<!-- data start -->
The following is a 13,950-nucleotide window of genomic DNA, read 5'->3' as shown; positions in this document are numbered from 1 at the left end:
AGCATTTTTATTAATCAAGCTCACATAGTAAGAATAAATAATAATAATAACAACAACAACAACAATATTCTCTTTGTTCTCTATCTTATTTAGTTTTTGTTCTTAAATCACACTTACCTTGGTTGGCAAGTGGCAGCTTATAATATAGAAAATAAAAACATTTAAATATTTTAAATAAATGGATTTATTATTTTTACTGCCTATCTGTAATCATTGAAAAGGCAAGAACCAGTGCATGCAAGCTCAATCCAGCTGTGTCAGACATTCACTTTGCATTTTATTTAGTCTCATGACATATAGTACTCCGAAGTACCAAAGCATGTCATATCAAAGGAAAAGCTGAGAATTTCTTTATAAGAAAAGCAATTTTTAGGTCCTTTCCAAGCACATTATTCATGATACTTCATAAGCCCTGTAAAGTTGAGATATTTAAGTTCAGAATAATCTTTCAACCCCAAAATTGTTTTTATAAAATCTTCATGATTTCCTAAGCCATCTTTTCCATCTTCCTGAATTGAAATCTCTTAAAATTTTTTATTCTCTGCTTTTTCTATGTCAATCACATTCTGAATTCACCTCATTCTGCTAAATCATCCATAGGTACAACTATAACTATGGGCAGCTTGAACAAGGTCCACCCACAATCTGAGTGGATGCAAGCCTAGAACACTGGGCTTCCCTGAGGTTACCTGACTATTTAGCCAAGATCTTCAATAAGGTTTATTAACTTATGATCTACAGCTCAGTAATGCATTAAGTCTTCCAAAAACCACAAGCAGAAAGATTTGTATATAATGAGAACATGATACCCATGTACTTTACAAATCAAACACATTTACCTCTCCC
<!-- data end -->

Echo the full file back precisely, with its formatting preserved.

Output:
The following is a 13,950-nucleotide window of genomic DNA, read 5'->3' as shown; positions in this document are numbered from 1 at the left end:
AGCATTTTTATTAATCAAGCTCACATAGTAAGAATAAATAATAATAATAACAACAACAACAACAATATTCTCTTTGTTCTCTATCTTATTTAGTTTTTGTTCTTAAATCACACTTACCTTGGTTGGCAAGTGGCAGCTTATAATATAGAAAATAAAAACATTTAAATATTTTAAATAAATGGATTTATTATTTTTACTGCCTATCTGTAATCATTGAAAAGGCAAGAACCAGTGCATGCAAGCTCAATCCAGCTGTGTCAGACATTCACTTTGCATTTTATTTAGTCTCATGACATATAGTACTCCGAAGTACCAAAGCATGTCATATCAAAGGAAAAGCTGAGAATTTCTTTATAAGAAAAGCAATTTTTAGGTCCTTTCCAAGCACATTATTCATGATACTTCATAAGCCCTGTAAAGTTGAGATATTTAAGTTCAGAATAATCTTTCAACCCCAAAATTGTTTTTATAAAATCTTCATGATTTCCTAAGCCATCTTTTCCATCTTCCTGAATTGAAATCTCTTAAAATTTTTTATTCTCTGCTTTTTCTATGTCAATCACATTCTGAATTCACCTCATTCTGCTAAATCATCCATAGGTACAACTATAACTATGGGCAGCTTGAACAAGGTCCACCCACAATCTGAGTGGATGCAAGCCTAGAACACTGGGCTTCCCTGAGGTTACCTGACTATTTAGCCAAGATCTTCAATAAGGTTTATTAACTTATGATCTACAGCTCAGTAATGCATTAAGTCTTCCAAAAACCACAAGCAGAAAGATTTGTATATAATGAGAACATGATACCCATGTACTTTACAAATCAAACACATTTACCTCTCCC